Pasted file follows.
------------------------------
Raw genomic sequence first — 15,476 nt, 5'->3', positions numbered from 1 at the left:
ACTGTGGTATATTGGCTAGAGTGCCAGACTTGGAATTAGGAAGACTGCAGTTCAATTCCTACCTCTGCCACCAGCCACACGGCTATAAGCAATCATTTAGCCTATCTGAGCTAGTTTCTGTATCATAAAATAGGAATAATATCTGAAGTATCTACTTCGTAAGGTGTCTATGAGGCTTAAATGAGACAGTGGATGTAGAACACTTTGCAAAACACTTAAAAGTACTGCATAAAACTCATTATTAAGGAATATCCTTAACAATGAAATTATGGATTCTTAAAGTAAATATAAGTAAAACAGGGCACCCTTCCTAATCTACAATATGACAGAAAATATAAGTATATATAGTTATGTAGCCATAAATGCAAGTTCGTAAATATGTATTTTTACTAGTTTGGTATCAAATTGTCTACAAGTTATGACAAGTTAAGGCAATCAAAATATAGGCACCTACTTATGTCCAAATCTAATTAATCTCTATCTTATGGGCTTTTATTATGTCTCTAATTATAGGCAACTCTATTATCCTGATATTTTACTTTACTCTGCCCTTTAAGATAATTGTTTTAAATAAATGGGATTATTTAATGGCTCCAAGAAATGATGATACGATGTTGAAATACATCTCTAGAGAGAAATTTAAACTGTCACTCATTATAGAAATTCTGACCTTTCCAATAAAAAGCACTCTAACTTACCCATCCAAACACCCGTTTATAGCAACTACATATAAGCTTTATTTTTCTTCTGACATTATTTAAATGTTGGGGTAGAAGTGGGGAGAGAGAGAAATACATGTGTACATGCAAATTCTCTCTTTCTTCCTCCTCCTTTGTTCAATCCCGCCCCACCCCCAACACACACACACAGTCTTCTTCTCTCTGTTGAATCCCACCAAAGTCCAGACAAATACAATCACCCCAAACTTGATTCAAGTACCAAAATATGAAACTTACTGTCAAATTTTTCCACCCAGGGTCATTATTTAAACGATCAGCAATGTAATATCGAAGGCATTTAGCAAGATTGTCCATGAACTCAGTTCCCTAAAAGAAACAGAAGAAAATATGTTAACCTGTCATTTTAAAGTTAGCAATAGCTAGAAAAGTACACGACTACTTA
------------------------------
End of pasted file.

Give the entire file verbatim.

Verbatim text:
Raw genomic sequence first — 15,476 nt, 5'->3', positions numbered from 1 at the left:
ACTGTGGTATATTGGCTAGAGTGCCAGACTTGGAATTAGGAAGACTGCAGTTCAATTCCTACCTCTGCCACCAGCCACACGGCTATAAGCAATCATTTAGCCTATCTGAGCTAGTTTCTGTATCATAAAATAGGAATAATATCTGAAGTATCTACTTCGTAAGGTGTCTATGAGGCTTAAATGAGACAGTGGATGTAGAACACTTTGCAAAACACTTAAAAGTACTGCATAAAACTCATTATTAAGGAATATCCTTAACAATGAAATTATGGATTCTTAAAGTAAATATAAGTAAAACAGGGCACCCTTCCTAATCTACAATATGACAGAAAATATAAGTATATATAGTTATGTAGCCATAAATGCAAGTTCGTAAATATGTATTTTTACTAGTTTGGTATCAAATTGTCTACAAGTTATGACAAGTTAAGGCAATCAAAATATAGGCACCTACTTATGTCCAAATCTAATTAATCTCTATCTTATGGGCTTTTATTATGTCTCTAATTATAGGCAACTCTATTATCCTGATATTTTACTTTACTCTGCCCTTTAAGATAATTGTTTTAAATAAATGGGATTATTTAATGGCTCCAAGAAATGATGATACGATGTTGAAATACATCTCTAGAGAGAAATTTAAACTGTCACTCATTATAGAAATTCTGACCTTTCCAATAAAAAGCACTCTAACTTACCCATCCAAACACCCGTTTATAGCAACTACATATAAGCTTTATTTTTCTTCTGACATTATTTAAATGTTGGGGTAGAAGTGGGGAGAGAGAGAAATACATGTGTACATGCAAATTCTCTCTTTCTTCCTCCTCCTTTGTTCAATCCCGCCCCACCCCCAACACACACACACAGTCTTCTTCTCTCTGTTGAATCCCACCAAAGTCCAGACAAATACAATCACCCCAAACTTGATTCAAGTACCAAAATATGAAACTTACTGTCAAATTTTTCCACCCAGGGTCATTATTTAAACGATCAGCAATGTAATATCGAAGGCATTTAGCAAGATTGTCCATGAACTCAGTTCCCTAAAAGAAACAGAAGAAAATATGTTAACCTGTCATTTTAAAGTTAGCAATAGCTAGAAAAGTACACGACTACTTA